By Melissa Hart
In previous posts, we defined the term “technologist,” a label that applies to people working in companies of all shapes and sizes across the country along a broad spectrum of industries – not just those that write software and make hardware. We explained that, while technologists have diverse interests and multifaceted personalities, most share five traits:
- A technologist thinks strategy first.
- A technologist has a passion for solving problems and a general sense of curiosity.
- A technologist sees technology in a constructive context.
- A technologist believes tech is about humans, not hardware.
- A technologist values respect, cooperation and collaboration.
Seeing computer-generated dinosaurs in the groundbreaking movie “Jurassic Park” inspired young John Bowditch to pursue a degree in filmmaking. But then, in grad school, he delved deep into computer animation and interactive technology, realizing video game design and production was his true calling as a technologist.
Game design is the “perfect intersection of everything” that interests him, Bowditch said, whose passion for solving visual challenges plays out on screen, as his work gives viewers the ability to control and direct a virtual world presented to them. In a literal sense, game design is a constructive context that values human creativity most of all. “Few industries have as much innovation going on as game development does,” he said.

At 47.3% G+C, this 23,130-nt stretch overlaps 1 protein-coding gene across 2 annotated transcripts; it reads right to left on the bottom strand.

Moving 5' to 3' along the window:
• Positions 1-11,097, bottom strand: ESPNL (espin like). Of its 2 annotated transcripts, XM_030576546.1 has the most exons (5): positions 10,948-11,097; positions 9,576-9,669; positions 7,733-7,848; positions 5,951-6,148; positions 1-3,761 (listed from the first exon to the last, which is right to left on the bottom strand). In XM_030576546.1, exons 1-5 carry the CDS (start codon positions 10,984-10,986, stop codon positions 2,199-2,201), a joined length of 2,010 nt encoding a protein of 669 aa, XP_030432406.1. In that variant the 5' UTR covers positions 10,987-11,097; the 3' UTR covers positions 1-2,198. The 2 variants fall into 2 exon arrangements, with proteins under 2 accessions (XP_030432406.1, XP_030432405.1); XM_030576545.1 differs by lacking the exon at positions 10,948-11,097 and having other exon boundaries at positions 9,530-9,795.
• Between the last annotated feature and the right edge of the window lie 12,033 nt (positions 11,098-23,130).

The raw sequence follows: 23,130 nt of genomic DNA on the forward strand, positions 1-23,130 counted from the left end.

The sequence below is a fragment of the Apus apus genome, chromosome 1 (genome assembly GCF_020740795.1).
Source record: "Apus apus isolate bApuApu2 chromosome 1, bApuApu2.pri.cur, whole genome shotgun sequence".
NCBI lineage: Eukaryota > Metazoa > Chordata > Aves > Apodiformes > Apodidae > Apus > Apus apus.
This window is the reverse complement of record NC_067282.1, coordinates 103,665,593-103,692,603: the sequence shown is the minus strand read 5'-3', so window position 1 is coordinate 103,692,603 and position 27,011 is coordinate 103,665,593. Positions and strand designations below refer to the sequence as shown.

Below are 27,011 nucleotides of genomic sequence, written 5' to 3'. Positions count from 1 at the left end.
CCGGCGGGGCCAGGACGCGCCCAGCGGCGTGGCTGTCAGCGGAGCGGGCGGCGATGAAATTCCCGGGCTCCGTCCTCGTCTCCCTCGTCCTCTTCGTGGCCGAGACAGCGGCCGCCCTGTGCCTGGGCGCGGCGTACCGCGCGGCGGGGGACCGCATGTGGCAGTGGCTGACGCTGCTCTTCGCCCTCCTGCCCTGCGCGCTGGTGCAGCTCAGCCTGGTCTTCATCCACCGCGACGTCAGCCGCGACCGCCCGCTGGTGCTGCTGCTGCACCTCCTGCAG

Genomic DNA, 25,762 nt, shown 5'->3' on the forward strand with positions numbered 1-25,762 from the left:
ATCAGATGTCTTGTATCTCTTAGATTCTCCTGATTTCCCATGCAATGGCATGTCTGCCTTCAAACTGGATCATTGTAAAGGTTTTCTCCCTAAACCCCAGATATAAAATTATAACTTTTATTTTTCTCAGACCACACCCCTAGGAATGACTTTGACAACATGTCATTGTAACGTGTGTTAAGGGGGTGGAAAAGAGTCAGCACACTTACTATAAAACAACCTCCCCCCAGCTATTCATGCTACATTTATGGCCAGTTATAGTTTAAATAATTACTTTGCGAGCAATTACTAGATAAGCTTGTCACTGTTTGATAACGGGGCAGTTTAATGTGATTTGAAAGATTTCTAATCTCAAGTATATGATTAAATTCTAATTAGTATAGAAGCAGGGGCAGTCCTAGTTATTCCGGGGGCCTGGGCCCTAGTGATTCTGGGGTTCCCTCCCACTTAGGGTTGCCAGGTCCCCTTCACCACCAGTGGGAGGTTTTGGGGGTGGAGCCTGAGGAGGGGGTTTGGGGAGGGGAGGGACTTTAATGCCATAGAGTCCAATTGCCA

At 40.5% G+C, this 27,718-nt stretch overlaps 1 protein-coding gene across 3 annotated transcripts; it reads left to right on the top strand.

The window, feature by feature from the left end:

Today, Bowditch teaches video game development at Ohio University as director of the School of Media Arts & Studies’ Game Research and Immersive Design (GRID) Lab. His students learn the full spectrum of project management and execution, from creative concepts to technical production. Projects are hands-on and include experience outside the classroom, with as many as 20 classmates collaborating at any given time.
Projects at the GRID Lab align with key traits technologists share: Teaching strategy, collaboration and a constructive approach to technology. A recent project created a virtual reality (VR) experience to help people become more comfortable giving blood. In a separate partnership with a hospital, students developed 360 views of the trauma center to use VR to help train residents.
“What I’ve found is that every young person is at least somewhat interested in technology, but they get discouraged early on and think it’s not for them. If you’re frustrated it means you are learning something,” he said.
The key is not to become hung up on any one type of program or application. “I try to remind students how quickly this stuff is evolving,” he said, pointing to how it was the iPhone’s 10th anniversary this summer. “If you look at the number of disruptions that one device, and smart phones in general, caused in the past decade, it’s astounding. When you look at 10 years from now, it gets people excited, thinking of ways to innovate.”
Have you met an impressive technologist while on-site at an industry event?
Inspiring Success collects stories about technologists, and then shares them with people considering technology careers. Send your story to Contributing Editor R.C. Dirkes at email@example.com and inspire someone.